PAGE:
Working out your ‘lots’

Filed under: Learn Forex Trading |

 

Probably the hardest thing for a beginner to forex trading is the concept of trading in lots. To begin with, you have to choose whether your account is a micro lot account, a mini lot account, or a standard lot account! If you are trading with a US dollar account, things are much easier to understand. In a micro lot account, one pip would be equal to $0.10, in a micro account one pip would be $1, and in a standard account one pip would be equal to $10. However, if you have a GBP account like me, then you have to do some added calculations and factor in the exchange rate between the US dollar and the British pound.

 

However, if you are risking a certain percentage of your bank on each trade, then the calculations get even more extensive. For example, if you have a GBP account and you have a bank of 10,000 GBP, and you want to risk 1% of this bank on each trade, then your risk for each trade will be 100 GBP. However, if you are trading based on price action and support/resistance levels then your stop loss will be a variable amount of pips on each trade. Therefore, if you just traded, say, 0.2 lots on every trade, then your risk would be variable on every trade, and this is not what you want.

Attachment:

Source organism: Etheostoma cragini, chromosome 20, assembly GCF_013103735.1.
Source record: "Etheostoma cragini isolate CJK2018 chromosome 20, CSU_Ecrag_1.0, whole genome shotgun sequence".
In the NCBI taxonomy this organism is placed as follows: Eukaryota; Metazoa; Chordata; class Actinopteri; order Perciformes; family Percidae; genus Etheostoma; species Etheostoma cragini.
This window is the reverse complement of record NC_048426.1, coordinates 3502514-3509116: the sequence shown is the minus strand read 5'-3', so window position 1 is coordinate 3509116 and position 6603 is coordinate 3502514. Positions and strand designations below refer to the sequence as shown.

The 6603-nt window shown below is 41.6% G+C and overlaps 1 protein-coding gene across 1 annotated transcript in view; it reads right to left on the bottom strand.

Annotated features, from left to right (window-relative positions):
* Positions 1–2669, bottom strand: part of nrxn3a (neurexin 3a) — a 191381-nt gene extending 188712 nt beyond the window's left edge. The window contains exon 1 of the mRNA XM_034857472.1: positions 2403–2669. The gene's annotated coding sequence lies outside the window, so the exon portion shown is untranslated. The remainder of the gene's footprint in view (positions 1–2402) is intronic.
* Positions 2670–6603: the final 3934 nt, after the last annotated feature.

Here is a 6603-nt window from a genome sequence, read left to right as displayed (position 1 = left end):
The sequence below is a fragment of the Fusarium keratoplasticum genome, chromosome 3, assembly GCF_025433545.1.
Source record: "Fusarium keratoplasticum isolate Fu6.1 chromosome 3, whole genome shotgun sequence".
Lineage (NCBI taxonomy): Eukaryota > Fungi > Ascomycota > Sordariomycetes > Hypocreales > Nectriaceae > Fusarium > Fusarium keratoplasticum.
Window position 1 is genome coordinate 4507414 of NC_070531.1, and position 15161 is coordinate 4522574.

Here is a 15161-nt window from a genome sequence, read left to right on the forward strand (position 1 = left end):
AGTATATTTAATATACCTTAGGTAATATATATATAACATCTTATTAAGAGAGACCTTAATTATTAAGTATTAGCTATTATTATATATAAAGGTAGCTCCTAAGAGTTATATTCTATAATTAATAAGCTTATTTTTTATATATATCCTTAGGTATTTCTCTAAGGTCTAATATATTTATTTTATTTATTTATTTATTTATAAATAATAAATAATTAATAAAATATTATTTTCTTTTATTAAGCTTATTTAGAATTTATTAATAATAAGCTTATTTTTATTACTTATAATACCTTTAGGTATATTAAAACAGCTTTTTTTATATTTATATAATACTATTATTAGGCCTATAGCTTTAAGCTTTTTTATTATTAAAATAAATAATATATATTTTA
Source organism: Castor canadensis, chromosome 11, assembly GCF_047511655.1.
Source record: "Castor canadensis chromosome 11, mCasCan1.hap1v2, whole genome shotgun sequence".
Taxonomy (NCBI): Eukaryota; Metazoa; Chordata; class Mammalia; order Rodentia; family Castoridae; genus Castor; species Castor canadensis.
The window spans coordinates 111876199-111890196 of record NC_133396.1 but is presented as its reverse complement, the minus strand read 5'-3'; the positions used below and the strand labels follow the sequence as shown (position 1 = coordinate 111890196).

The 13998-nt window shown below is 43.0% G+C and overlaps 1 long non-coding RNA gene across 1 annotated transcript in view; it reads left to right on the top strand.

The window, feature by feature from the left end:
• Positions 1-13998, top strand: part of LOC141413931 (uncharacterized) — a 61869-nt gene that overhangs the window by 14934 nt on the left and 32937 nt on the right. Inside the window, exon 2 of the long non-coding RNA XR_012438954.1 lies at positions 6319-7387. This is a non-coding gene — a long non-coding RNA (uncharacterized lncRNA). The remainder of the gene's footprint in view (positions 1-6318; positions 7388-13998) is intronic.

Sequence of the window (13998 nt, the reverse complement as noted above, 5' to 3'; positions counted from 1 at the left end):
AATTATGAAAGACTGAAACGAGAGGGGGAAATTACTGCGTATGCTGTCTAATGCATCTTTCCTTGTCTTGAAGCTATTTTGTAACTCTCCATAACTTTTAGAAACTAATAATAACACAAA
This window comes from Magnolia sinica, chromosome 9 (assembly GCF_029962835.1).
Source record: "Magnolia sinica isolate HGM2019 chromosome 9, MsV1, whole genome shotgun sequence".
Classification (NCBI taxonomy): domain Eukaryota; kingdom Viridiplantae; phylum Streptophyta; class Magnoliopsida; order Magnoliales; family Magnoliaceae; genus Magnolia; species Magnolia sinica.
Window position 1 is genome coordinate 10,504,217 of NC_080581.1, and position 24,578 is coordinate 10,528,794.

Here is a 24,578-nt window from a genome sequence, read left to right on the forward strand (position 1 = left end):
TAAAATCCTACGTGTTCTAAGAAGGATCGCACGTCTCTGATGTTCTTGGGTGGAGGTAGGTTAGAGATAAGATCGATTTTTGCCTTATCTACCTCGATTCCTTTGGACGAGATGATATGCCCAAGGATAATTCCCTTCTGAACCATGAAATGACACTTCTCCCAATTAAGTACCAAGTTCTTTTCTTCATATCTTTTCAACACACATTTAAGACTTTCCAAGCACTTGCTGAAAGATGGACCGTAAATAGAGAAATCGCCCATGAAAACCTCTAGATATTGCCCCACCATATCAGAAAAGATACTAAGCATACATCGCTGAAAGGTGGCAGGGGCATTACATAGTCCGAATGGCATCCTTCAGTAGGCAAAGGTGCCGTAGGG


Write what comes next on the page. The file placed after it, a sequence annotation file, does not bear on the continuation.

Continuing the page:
Let’s go through an example. Say you are making a trade on the CHF/USD pair and you want a stop loss placed 458 pips away from your entry and you want to risk 100 GBP on the trade. How many lots should you trade in a mini account? Well, your calculation will be:

 

(100 (your risk) / 458 (the amount of pips)) * 1.57 (the exchange rate between the GBP and USD) = 0.34 lots

 

If you had a micro account then it would be 3.4 lots, and if this were a standard account, it would be 0.034 lots (although it would have to be 0.3 as you cannot buy 0.034 lots). Working out how many lots you should buy is important and unless you always risk X amount of pips for X amount of money, then you will have to make these calculations. The good news is, you can put all of these calculations into an excel spread sheet so that you only ever have to do it once!

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